The results demonstrate that as few as the first 19 amino acids of PSGL-1 are sufficient for attachment and rolling on both P- and E-selectin. The results also show that the NH2-terminal anionic polypeptide segment of PSGL-1 is necessary for PSGL-1–mediated attachment to P- but not E-selectin. This was demonstrated by two sets of experiments. First, microspheres coated with the ΔY.Fc mutant, a mutated form of the 148.Fc chimera with an internal deletion within the anionic polypeptide sequence, specifically amino acids 5–11 (44), did not attach to CHO-P monolayers but attached and rolled on CHO-E monolayers. Secondly, a neutralizing mAb to PSGL-1, KPL1, which requires the same amino acid sequence 5–11 of PSGL-1 for recognition (Table I), eliminated the attachment of 148.Fc microspheres to CHO-P but not to CHO-E monolayers. Previously it was reported that at least one sulfated tyrosine within the NH2-terminal anionic polypeptide segment of PSGL-1 is critical for P-selectin binding under static conditions (42, 44) and that treatment of HL-60 cells with an inhibitor of sulfation attenuates accumulation of HL-60 cells on immobilized P-selectin (42). These earlier observations, combined with the present findings, suggest that at least one sulfated tyrosine within the NH2-terminal anionic polypeptide segment is necessary for PSGL-1–mediated attachment to P-selectin under flow.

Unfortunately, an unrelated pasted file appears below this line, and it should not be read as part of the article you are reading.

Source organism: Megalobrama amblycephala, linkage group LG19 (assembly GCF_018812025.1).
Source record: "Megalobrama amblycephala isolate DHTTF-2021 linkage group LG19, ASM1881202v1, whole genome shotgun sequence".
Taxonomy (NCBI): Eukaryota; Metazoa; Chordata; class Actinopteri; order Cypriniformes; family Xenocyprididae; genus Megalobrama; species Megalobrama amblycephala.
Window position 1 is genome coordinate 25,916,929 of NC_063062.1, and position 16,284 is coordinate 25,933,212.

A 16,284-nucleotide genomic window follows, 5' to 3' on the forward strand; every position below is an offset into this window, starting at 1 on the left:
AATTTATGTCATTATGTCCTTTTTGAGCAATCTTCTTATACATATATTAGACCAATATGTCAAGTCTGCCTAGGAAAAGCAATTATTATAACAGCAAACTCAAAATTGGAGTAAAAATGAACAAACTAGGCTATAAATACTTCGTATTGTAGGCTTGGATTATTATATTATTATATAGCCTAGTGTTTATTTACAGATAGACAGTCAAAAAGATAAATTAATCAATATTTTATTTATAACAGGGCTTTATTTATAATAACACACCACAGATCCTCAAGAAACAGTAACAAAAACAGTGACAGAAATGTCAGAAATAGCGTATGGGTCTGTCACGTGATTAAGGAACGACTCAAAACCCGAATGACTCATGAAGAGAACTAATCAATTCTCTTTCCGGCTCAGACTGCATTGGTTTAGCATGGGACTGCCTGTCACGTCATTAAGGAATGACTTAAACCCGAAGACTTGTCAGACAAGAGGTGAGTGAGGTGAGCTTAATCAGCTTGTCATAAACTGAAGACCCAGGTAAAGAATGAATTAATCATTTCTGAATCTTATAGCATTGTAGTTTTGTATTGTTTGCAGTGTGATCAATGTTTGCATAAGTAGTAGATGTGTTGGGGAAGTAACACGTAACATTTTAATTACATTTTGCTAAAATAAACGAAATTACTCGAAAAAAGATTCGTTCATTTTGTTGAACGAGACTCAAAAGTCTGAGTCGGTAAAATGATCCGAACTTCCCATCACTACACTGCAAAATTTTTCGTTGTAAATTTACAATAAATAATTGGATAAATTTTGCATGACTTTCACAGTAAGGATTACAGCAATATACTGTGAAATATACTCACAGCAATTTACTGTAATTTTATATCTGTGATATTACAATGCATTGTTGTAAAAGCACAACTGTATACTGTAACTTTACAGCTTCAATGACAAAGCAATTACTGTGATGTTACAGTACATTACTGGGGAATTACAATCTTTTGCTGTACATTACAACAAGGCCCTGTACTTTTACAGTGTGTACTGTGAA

The experimental results indicate that SLex plays a critical role in PSGL-1 amino terminus–mediated attachment to P- and E-selectin. Neuraminidase digestion of 19.ek.Fc microspheres, under a relatively low substrate to enzyme ratio, essentially abolished attachment of 19.ek.Fc microspheres to both CHO-P and -E monolayers. Mass and NMR spectroscopy of the enterokinase-liberated PSGL-1 peptide from 19.ek.Fc indicated that of the two potential sites of glycosylation, only Thr-16 is glycosylated, and this glycan contains SLex (data not shown). These observations combined with previous studies describing SLex as a ligand for E- and P-selectin (15, 41, 53) strongly suggest that an SLex-type moiety is necessary for the first 19 amino acids of PSGL-1 to mediate attachment to P- and E-selectin and that this moiety can be provided by the SLex-containing glycan at Thr-16. When the neuraminidase digestion experiment was repeated but with a higher substrate to enzyme ratio, attachment of 19.ek.Fc microspheres to CHO-E monolayers alone was inhibited. This result suggests that incomplete desialylation resulted in 19.ek.Fc microspheres containing residual SLex. This level of SLex, while sufficient to allow attachment of 19.ek.Fc microspheres to the CHO-P monolayer, did not appear to allow attachment to the CHO-E monolayer. Thus, PSGL-1 amino terminus– mediated attachment to the CHO-E monolayer is more sensitive to the quantity of intact SLex presented by Thr16 relative to the sensitivity of attachment to the CHO-P monolayer. This difference in sensitivity may indicate that the NH2-terminal anionic polypeptide region of PSGL-1 plays a significant role in attachment to P-selectin but plays a lesser, if any, role in attachment to E-selectin. These observations are consistent with previous studies demonstrating that: (a) P-selectin has a 50-fold higher affinity for PSGL-1 than does E-selectin (34); (b) prolonged digestion of PSGL-1 with neuraminidase is required to fully eliminate recognition of P-selectin (33); and (c) one or more of the amino-terminal tyrosines within the anionic polypeptide region plays an important role in PSGL-1 amino terminus recognition of P-selectin, but plays a lesser, if any, role in recognition of E-selectin under static conditions (44).